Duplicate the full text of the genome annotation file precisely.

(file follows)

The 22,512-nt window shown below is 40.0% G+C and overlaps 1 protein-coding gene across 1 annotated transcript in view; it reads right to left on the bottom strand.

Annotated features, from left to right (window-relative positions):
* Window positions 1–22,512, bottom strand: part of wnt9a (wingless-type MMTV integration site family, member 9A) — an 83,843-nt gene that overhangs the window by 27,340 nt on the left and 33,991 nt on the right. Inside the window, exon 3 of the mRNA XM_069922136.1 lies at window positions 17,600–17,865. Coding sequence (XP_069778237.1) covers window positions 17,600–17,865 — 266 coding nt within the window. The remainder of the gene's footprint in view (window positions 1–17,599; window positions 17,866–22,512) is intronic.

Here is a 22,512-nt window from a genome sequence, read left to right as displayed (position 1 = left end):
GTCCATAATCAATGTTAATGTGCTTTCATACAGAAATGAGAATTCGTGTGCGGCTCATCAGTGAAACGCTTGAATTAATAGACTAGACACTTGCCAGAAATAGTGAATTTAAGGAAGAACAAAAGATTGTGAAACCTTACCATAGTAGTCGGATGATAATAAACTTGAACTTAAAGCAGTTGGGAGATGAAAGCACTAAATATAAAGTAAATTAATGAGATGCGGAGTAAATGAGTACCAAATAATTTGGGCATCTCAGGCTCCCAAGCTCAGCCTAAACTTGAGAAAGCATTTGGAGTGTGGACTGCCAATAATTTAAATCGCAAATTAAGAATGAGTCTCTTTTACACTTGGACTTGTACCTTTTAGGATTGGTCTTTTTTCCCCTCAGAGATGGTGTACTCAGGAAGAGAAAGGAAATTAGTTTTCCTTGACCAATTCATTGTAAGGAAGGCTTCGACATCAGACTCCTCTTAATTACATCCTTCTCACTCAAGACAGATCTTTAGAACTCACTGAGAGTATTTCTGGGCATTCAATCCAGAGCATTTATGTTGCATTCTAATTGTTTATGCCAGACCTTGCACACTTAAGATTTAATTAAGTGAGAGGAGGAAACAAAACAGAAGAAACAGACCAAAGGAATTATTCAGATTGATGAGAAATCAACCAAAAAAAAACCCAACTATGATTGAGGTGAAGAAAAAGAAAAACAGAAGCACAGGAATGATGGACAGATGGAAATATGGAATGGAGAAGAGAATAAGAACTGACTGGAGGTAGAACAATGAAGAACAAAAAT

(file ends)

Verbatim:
The 22,512-nt window shown below is 40.0% G+C and overlaps 1 protein-coding gene across 1 annotated transcript in view; it reads right to left on the bottom strand.

Annotated features, from left to right (window-relative positions):
* Window positions 1–22,512, bottom strand: part of wnt9a (wingless-type MMTV integration site family, member 9A) — an 83,843-nt gene that overhangs the window by 27,340 nt on the left and 33,991 nt on the right. Inside the window, exon 3 of the mRNA XM_069922136.1 lies at window positions 17,600–17,865. Coding sequence (XP_069778237.1) covers window positions 17,600–17,865 — 266 coding nt within the window. The remainder of the gene's footprint in view (window positions 1–17,599; window positions 17,866–22,512) is intronic.

Here is a 22,512-nt window from a genome sequence, read left to right as displayed (position 1 = left end):
GTCCATAATCAATGTTAATGTGCTTTCATACAGAAATGAGAATTCGTGTGCGGCTCATCAGTGAAACGCTTGAATTAATAGACTAGACACTTGCCAGAAATAGTGAATTTAAGGAAGAACAAAAGATTGTGAAACCTTACCATAGTAGTCGGATGATAATAAACTTGAACTTAAAGCAGTTGGGAGATGAAAGCACTAAATATAAAGTAAATTAATGAGATGCGGAGTAAATGAGTACCAAATAATTTGGGCATCTCAGGCTCCCAAGCTCAGCCTAAACTTGAGAAAGCATTTGGAGTGTGGACTGCCAATAATTTAAATCGCAAATTAAGAATGAGTCTCTTTTACACTTGGACTTGTACCTTTTAGGATTGGTCTTTTTTCCCCTCAGAGATGGTGTACTCAGGAAGAGAAAGGAAATTAGTTTTCCTTGACCAATTCATTGTAAGGAAGGCTTCGACATCAGACTCCTCTTAATTACATCCTTCTCACTCAAGACAGATCTTTAGAACTCACTGAGAGTATTTCTGGGCATTCAATCCAGAGCATTTATGTTGCATTCTAATTGTTTATGCCAGACCTTGCACACTTAAGATTTAATTAAGTGAGAGGAGGAAACAAAACAGAAGAAACAGACCAAAGGAATTATTCAGATTGATGAGAAATCAACCAAAAAAAAACCCAACTATGATTGAGGTGAAGAAAAAGAAAAACAGAAGCACAGGAATGATGGACAGATGGAAATATGGAATGGAGAAGAGAATAAGAACTGACTGGAGGTAGAACAATGAAGAACAAAAAT